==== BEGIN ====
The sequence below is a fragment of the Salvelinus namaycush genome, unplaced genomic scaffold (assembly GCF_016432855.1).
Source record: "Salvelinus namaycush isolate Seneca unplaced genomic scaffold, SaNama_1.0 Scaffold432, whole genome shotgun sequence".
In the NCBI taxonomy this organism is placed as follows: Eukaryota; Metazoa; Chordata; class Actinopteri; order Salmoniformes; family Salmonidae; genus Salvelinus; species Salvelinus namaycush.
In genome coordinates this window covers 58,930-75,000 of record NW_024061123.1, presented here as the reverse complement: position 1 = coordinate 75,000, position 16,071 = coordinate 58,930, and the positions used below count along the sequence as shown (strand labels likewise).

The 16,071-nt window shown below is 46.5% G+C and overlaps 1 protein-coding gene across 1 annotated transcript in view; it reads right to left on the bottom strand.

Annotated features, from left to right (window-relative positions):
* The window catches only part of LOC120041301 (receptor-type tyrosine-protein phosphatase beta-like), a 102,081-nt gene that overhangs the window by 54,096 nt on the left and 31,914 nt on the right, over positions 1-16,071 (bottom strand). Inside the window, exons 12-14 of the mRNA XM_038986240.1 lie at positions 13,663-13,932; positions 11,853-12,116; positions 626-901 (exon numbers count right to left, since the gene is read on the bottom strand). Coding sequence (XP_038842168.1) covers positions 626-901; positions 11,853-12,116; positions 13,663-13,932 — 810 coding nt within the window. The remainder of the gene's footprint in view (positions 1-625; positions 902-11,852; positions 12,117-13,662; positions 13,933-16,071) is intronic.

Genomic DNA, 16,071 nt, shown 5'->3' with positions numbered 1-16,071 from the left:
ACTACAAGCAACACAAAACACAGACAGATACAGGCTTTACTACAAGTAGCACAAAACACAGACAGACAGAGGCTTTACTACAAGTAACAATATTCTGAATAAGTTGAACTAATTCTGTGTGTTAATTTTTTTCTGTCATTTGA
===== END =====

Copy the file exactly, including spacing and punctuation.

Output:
The sequence below is a fragment of the Salvelinus namaycush genome, unplaced genomic scaffold (assembly GCF_016432855.1).
Source record: "Salvelinus namaycush isolate Seneca unplaced genomic scaffold, SaNama_1.0 Scaffold432, whole genome shotgun sequence".
In the NCBI taxonomy this organism is placed as follows: Eukaryota; Metazoa; Chordata; class Actinopteri; order Salmoniformes; family Salmonidae; genus Salvelinus; species Salvelinus namaycush.
In genome coordinates this window covers 58,930-75,000 of record NW_024061123.1, presented here as the reverse complement: position 1 = coordinate 75,000, position 16,071 = coordinate 58,930, and the positions used below count along the sequence as shown (strand labels likewise).

The 16,071-nt window shown below is 46.5% G+C and overlaps 1 protein-coding gene across 1 annotated transcript in view; it reads right to left on the bottom strand.

Annotated features, from left to right (window-relative positions):
* The window catches only part of LOC120041301 (receptor-type tyrosine-protein phosphatase beta-like), a 102,081-nt gene that overhangs the window by 54,096 nt on the left and 31,914 nt on the right, over positions 1-16,071 (bottom strand). Inside the window, exons 12-14 of the mRNA XM_038986240.1 lie at positions 13,663-13,932; positions 11,853-12,116; positions 626-901 (exon numbers count right to left, since the gene is read on the bottom strand). Coding sequence (XP_038842168.1) covers positions 626-901; positions 11,853-12,116; positions 13,663-13,932 — 810 coding nt within the window. The remainder of the gene's footprint in view (positions 1-625; positions 902-11,852; positions 12,117-13,662; positions 13,933-16,071) is intronic.

Genomic DNA, 16,071 nt, shown 5'->3' with positions numbered 1-16,071 from the left:
ACTACAAGCAACACAAAACACAGACAGATACAGGCTTTACTACAAGTAGCACAAAACACAGACAGACAGAGGCTTTACTACAAGTAACAATATTCTGAATAAGTTGAACTAATTCTGTGTGTTAATTTTTTTCTGTCATTTGA